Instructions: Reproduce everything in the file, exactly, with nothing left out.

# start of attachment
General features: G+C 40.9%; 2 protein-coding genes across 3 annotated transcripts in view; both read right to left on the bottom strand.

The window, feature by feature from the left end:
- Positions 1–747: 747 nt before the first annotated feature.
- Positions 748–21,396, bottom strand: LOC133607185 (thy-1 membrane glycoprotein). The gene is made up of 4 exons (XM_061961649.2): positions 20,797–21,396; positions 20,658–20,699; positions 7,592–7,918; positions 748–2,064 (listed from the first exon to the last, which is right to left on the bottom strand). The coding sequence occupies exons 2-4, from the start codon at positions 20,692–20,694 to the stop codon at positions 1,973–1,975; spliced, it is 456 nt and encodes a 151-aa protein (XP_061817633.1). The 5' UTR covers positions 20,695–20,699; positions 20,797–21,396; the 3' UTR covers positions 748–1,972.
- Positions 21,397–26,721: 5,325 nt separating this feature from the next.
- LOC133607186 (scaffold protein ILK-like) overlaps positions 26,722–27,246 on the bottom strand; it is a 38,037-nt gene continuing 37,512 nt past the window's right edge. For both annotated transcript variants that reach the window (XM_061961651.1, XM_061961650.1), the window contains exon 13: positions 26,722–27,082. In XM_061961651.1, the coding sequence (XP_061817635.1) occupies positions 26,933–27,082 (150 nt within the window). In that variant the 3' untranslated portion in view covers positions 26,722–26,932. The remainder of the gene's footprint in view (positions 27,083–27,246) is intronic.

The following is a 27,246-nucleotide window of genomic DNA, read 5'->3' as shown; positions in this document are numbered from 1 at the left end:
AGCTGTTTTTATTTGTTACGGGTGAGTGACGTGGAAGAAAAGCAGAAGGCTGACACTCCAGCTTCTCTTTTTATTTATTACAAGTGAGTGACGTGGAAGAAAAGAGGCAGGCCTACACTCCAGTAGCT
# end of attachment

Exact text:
General features: G+C 40.9%; 2 protein-coding genes across 3 annotated transcripts in view; both read right to left on the bottom strand.

The window, feature by feature from the left end:
- Positions 1–747: 747 nt before the first annotated feature.
- Positions 748–21,396, bottom strand: LOC133607185 (thy-1 membrane glycoprotein). The gene is made up of 4 exons (XM_061961649.2): positions 20,797–21,396; positions 20,658–20,699; positions 7,592–7,918; positions 748–2,064 (listed from the first exon to the last, which is right to left on the bottom strand). The coding sequence occupies exons 2-4, from the start codon at positions 20,692–20,694 to the stop codon at positions 1,973–1,975; spliced, it is 456 nt and encodes a 151-aa protein (XP_061817633.1). The 5' UTR covers positions 20,695–20,699; positions 20,797–21,396; the 3' UTR covers positions 748–1,972.
- Positions 21,397–26,721: 5,325 nt separating this feature from the next.
- LOC133607186 (scaffold protein ILK-like) overlaps positions 26,722–27,246 on the bottom strand; it is a 38,037-nt gene continuing 37,512 nt past the window's right edge. For both annotated transcript variants that reach the window (XM_061961651.1, XM_061961650.1), the window contains exon 13: positions 26,722–27,082. In XM_061961651.1, the coding sequence (XP_061817635.1) occupies positions 26,933–27,082 (150 nt within the window). In that variant the 3' untranslated portion in view covers positions 26,722–26,932. The remainder of the gene's footprint in view (positions 27,083–27,246) is intronic.

The following is a 27,246-nucleotide window of genomic DNA, read 5'->3' as shown; positions in this document are numbered from 1 at the left end:
AGCTGTTTTTATTTGTTACGGGTGAGTGACGTGGAAGAAAAGCAGAAGGCTGACACTCCAGCTTCTCTTTTTATTTATTACAAGTGAGTGACGTGGAAGAAAAGAGGCAGGCCTACACTCCAGTAGCT